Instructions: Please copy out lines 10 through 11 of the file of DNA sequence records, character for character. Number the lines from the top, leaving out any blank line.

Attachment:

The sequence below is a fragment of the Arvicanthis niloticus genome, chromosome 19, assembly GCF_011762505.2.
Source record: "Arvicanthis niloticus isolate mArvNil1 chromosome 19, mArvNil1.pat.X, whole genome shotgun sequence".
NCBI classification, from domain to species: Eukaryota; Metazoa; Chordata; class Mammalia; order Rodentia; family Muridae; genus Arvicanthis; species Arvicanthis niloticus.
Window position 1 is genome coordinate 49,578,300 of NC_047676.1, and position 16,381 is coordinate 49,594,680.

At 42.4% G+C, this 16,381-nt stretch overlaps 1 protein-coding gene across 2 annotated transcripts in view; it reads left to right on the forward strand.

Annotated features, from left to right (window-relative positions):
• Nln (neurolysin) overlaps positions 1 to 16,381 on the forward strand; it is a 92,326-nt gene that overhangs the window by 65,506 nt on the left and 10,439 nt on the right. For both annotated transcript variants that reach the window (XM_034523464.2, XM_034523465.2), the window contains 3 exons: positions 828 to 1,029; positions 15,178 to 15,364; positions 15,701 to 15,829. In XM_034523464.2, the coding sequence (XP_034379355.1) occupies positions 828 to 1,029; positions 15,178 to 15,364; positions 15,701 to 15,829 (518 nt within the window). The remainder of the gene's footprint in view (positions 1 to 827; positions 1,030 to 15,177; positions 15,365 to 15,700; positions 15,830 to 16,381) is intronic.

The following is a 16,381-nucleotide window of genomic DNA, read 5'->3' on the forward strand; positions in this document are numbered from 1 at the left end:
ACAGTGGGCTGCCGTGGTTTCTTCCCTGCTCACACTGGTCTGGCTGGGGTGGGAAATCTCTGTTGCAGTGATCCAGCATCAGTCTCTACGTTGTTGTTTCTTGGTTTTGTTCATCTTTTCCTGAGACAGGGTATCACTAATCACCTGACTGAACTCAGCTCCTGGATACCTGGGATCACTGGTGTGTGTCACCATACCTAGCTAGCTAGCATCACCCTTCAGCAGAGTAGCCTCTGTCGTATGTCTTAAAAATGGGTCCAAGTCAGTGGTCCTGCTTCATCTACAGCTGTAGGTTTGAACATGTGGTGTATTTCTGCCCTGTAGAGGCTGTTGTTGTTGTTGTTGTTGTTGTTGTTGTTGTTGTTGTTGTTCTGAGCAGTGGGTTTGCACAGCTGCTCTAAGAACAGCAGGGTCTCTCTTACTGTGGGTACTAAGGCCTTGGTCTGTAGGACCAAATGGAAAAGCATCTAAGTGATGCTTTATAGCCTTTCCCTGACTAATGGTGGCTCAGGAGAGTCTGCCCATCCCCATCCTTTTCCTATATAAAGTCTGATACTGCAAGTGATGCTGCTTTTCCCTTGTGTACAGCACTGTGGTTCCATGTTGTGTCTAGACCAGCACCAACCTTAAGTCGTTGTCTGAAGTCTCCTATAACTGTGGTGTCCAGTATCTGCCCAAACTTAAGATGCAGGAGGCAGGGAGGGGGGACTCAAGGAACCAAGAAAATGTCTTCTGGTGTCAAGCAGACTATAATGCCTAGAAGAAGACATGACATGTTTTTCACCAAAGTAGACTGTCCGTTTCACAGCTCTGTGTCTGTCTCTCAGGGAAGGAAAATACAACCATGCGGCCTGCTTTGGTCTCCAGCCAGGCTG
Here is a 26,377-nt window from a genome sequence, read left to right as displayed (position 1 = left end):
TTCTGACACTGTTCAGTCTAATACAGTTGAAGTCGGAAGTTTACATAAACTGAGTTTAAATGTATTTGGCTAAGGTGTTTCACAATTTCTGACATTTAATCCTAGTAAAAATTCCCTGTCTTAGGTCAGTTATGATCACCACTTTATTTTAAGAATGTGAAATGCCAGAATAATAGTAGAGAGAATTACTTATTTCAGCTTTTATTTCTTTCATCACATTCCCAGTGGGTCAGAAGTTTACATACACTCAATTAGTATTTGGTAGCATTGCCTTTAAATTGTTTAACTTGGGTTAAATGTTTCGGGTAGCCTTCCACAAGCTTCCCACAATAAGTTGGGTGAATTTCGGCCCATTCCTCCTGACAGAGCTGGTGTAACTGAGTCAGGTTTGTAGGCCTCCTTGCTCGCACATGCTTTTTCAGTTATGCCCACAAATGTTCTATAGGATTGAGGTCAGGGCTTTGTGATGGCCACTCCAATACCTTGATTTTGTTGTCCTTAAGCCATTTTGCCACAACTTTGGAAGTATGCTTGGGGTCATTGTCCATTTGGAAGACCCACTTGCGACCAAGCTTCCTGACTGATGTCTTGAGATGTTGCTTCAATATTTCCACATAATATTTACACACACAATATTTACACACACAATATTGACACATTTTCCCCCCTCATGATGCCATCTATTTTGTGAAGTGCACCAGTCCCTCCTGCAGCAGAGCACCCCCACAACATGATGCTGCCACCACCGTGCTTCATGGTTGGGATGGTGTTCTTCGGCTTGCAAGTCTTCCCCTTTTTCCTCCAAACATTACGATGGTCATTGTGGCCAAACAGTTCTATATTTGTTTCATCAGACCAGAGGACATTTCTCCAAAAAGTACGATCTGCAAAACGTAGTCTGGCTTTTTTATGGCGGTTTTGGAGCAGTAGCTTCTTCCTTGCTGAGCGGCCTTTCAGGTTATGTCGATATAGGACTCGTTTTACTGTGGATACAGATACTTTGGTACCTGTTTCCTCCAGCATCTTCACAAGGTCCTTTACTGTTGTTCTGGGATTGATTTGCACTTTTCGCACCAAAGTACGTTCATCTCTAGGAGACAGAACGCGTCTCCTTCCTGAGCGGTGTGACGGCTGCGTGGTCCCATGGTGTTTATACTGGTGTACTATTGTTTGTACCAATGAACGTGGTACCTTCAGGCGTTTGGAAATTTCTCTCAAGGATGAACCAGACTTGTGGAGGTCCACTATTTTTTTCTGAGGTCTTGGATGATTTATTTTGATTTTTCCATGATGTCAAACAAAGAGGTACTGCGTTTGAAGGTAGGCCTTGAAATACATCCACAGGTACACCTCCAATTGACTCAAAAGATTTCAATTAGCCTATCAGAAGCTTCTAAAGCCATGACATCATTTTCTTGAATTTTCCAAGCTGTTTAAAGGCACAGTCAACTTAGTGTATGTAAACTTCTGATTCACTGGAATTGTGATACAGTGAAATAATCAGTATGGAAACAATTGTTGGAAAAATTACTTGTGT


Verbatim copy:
Here is a 26,377-nt window from a genome sequence, read left to right as displayed (position 1 = left end):
TTCTGACACTGTTCAGTCTAATACAGTTGAAGTCGGAAGTTTACATAAACTGAGTTTAAATGTATTTGGCTAAGGTGTTTCACAATTTCTGACATTTAATCCTAGTAAAAATTCCCTGTCTTAGGTCAGTTATGATCACCACTTTATTTTAAGAATGTGAAATGCCAGAATAATAGTAGAGAGAATTACTTATTTCAGCTTTTATTTCTTTCATCACATTCCCAGTGGGTCAGAAGTTTACATACACTCAATTAGTATTTGGTAGCATTGCCTTTAAATTGTTTAACTTGGGTTAAATGTTTCGGGTAGCCTTCCACAAGCTTCCCACAATAAGTTGGGTGAATTTCGGCCCATTCCTCCTGACAGAGCTGGTGTAACTGAGTCAGGTTTGTAGGCCTCCTTGCTCGCACATGCTTTTTCAGTTATGCCCACAAATGTTCTATAGGATTGAGGTCAGGGCTTTGTGATGGCCACTCCAATACCTTGATTTTGTTGTCCTTAAGCCATTTTGCCACAACTTTGGAAGTATGCTTGGGGTCATTGTCCATTTGGAAGACCCACTTGCGACCAAGCTTCCTGACTGATGTCTTGAGATGTTGCTTCAATATTTCCACATAATATTTACACACACAATATTTACACACACAATATTGACACATTTTCCCCCCTCATGATGCCATCTATTTTGTGAAGTGCACCAGTCCCTCCTGCAGCAGAGCACCCCCACAACATGATGCTGCCACCACCGTGCTTCATGGTTGGGATGGTGTTCTTCGGCTTGCAAGTCTTCCCCTTTTTCCTCCAAACATTACGATGGTCATTGTGGCCAAACAGTTCTATATTTGTTTCATCAGACCAGAGGACATTTCTCCAAAAAGTACGATCTGCAAAACGTAGTCTGGCTTTTTTATGGCGGTTTTGGAGCAGTAGCTTCTTCCTTGCTGAGCGGCCTTTCAGGTTATGTCGATATAGGACTCGTTTTACTGTGGATACAGATACTTTGGTACCTGTTTCCTCCAGCATCTTCACAAGGTCCTTTACTGTTGTTCTGGGATTGATTTGCACTTTTCGCACCAAAGTACGTTCATCTCTAGGAGACAGAACGCGTCTCCTTCCTGAGCGGTGTGACGGCTGCGTGGTCCCATGGTGTTTATACTGGTGTACTATTGTTTGTACCAATGAACGTGGTACCTTCAGGCGTTTGGAAATTTCTCTCAAGGATGAACCAGACTTGTGGAGGTCCACTATTTTTTTCTGAGGTCTTGGATGATTTATTTTGATTTTTCCATGATGTCAAACAAAGAGGTACTGCGTTTGAAGGTAGGCCTTGAAATACATCCACAGGTACACCTCCAATTGACTCAAAAGATTTCAATTAGCCTATCAGAAGCTTCTAAAGCCATGACATCATTTTCTTGAATTTTCCAAGCTGTTTAAAGGCACAGTCAACTTAGTGTATGTAAACTTCTGATTCACTGGAATTGTGATACAGTGAAATAATCAGTATGGAAACAATTGTTGGAAAAATTACTTGTGT